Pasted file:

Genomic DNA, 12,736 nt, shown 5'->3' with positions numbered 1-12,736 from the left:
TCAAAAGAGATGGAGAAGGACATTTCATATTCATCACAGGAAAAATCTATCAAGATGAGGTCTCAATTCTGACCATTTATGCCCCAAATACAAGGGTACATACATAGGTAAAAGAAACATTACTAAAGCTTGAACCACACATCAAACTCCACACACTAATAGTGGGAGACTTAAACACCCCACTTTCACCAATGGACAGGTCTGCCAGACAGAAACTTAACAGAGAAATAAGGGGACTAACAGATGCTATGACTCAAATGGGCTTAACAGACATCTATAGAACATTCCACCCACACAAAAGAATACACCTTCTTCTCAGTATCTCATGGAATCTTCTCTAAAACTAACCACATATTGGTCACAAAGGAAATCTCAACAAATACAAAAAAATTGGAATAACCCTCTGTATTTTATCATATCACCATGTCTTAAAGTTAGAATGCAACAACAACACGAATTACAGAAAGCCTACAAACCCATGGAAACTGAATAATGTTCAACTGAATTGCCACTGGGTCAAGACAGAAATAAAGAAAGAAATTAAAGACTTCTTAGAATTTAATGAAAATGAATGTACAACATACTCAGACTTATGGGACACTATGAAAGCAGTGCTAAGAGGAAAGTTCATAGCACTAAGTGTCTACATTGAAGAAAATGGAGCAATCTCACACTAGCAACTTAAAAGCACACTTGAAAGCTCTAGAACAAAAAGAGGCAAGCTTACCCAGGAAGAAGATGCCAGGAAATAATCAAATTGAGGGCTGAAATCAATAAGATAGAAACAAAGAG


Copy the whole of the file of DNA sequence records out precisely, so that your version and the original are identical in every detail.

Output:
Genomic DNA, 12,736 nt, shown 5'->3' with positions numbered 1-12,736 from the left:
TCAAAAGAGATGGAGAAGGACATTTCATATTCATCACAGGAAAAATCTATCAAGATGAGGTCTCAATTCTGACCATTTATGCCCCAAATACAAGGGTACATACATAGGTAAAAGAAACATTACTAAAGCTTGAACCACACATCAAACTCCACACACTAATAGTGGGAGACTTAAACACCCCACTTTCACCAATGGACAGGTCTGCCAGACAGAAACTTAACAGAGAAATAAGGGGACTAACAGATGCTATGACTCAAATGGGCTTAACAGACATCTATAGAACATTCCACCCACACAAAAGAATACACCTTCTTCTCAGTATCTCATGGAATCTTCTCTAAAACTAACCACATATTGGTCACAAAGGAAATCTCAACAAATACAAAAAAATTGGAATAACCCTCTGTATTTTATCATATCACCATGTCTTAAAGTTAGAATGCAACAACAACACGAATTACAGAAAGCCTACAAACCCATGGAAACTGAATAATGTTCAACTGAATTGCCACTGGGTCAAGACAGAAATAAAGAAAGAAATTAAAGACTTCTTAGAATTTAATGAAAATGAATGTACAACATACTCAGACTTATGGGACACTATGAAAGCAGTGCTAAGAGGAAAGTTCATAGCACTAAGTGTCTACATTGAAGAAAATGGAGCAATCTCACACTAGCAACTTAAAAGCACACTTGAAAGCTCTAGAACAAAAAGAGGCAAGCTTACCCAGGAAGAAGATGCCAGGAAATAATCAAATTGAGGGCTGAAATCAATAAGATAGAAACAAAGAG